The 12 "megabanks" Fisher identified together account for 69 percent of all U.S. banking assets, but represent only 0.2 percent of the country's 5,600 banks.
"The 12 institutions ... are candidates to be considered TBTF because of the threat they could pose to the financial system and the economy should one or more of them get into trouble," he said.
He did not name them all, but showed a slide displaying the names of five top U.S. banks: JPMorgan Chase, Bank of America, Goldman Sachs, Citigroup and Morgan Stanley.
Fisher said he had received support from lawmakers on both sides of the aisle for his views, which the Dallas Fed has been pressing for over a year, and had even heard from famed dealmaker Sandy Weill, who said he agreed with Fisher.
Weill, a former chairman of Citigroup, built the Travelers Group insurance company into a financial services giant in a $70 billion merger with Citicorp in 1998.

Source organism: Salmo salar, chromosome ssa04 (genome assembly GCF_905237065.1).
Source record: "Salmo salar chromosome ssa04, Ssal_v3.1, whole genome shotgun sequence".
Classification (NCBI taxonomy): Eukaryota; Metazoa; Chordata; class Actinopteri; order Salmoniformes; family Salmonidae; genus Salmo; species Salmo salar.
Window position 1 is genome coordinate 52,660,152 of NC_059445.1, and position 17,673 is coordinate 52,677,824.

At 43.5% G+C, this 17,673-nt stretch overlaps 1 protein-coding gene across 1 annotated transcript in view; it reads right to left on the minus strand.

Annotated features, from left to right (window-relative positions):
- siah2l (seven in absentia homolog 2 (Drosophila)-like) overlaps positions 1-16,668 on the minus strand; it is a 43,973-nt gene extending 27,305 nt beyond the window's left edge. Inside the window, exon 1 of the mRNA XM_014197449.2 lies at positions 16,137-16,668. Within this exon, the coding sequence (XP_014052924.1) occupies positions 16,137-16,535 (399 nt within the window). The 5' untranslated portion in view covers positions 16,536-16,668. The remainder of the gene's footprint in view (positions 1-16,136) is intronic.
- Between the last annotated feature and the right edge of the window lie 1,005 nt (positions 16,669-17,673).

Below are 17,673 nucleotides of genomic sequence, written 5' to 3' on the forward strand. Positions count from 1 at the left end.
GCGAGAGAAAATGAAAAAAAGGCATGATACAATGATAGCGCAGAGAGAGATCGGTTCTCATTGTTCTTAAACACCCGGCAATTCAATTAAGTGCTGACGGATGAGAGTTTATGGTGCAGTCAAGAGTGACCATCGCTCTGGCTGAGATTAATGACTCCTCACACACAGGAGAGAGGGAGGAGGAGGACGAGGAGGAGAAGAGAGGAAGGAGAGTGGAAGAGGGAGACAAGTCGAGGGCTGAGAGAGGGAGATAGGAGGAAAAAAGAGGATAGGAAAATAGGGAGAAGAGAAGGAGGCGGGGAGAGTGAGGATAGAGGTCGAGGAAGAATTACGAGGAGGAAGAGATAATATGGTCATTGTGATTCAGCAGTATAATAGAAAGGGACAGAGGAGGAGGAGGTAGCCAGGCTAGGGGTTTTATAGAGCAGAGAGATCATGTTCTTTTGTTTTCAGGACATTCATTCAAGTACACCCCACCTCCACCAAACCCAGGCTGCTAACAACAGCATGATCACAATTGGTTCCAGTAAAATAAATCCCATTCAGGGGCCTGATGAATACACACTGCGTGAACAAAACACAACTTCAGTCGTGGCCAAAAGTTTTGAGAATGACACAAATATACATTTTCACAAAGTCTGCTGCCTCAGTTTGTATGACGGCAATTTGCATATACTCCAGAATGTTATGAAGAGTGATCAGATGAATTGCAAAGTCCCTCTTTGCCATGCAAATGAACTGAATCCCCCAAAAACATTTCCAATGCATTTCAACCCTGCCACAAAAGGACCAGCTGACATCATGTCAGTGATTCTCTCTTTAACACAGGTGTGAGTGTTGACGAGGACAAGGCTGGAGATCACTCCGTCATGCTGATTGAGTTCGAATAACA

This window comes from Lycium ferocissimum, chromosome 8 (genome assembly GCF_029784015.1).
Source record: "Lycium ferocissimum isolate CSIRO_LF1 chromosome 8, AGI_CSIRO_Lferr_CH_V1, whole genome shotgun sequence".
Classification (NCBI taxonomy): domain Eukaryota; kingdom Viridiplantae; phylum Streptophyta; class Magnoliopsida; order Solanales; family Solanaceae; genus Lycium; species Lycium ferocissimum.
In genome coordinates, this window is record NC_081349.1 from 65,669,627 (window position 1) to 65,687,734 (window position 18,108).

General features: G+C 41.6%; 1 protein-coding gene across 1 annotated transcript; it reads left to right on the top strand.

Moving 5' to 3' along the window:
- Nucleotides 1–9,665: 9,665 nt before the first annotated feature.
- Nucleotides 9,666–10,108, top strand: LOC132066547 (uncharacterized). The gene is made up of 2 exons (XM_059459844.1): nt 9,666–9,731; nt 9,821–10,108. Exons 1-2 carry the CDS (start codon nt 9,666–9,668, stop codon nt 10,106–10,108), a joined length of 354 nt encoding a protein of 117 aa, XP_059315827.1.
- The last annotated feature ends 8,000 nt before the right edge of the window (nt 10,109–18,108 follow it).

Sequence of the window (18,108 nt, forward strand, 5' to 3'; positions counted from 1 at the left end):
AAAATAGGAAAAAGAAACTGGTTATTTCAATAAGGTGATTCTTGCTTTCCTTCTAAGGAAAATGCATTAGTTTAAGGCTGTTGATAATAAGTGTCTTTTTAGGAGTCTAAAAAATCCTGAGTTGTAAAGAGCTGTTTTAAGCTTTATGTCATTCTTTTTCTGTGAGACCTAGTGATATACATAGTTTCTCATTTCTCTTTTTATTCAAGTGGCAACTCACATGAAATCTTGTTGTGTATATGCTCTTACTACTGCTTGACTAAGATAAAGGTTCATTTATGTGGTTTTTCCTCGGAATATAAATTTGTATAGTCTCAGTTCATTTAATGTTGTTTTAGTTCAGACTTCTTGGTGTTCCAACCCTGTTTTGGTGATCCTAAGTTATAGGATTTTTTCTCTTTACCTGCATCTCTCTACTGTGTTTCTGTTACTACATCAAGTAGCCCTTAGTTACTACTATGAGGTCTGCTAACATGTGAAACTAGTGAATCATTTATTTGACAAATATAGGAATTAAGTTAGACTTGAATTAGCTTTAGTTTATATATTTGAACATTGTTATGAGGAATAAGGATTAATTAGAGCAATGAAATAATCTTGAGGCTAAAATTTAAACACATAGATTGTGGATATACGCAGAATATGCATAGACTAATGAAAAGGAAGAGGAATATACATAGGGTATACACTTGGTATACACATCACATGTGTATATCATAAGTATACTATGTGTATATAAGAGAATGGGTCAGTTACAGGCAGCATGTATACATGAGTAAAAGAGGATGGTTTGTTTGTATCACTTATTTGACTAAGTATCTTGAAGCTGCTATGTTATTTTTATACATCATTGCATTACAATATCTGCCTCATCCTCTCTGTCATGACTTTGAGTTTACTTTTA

"I'm still scratching my head," about Weill's approval, Fisher said.
By contrast, the country's 5,500 community banks with assets under $10 billion and the 70-or-so larger regional banks, with assets of $10 billion to $250 billion, pose no such threat, Fisher said, and had been shut by regulators in the past when in trouble.
Arguing that firms deemed too big to fail enjoy a "perverse" subsidy because creditors were prepared to lend them money at a lower rate than smaller, better-regulated and less risky firms, Fisher said the situation had worsened since the crisis.
He acknowledged that big banks - which give generously to U.S. lawmakers of both parties and have well-funded lobby machines in Washington - would likely not reorganize themselves voluntarily, and he envisaged federal action.
"A subsidy once given is nearly impossible to take away," Fisher said. "Thus, it appears we may need a push, using as little government intervention as possible to realign incentives, re-establish a competitive landscape and level the playing field."
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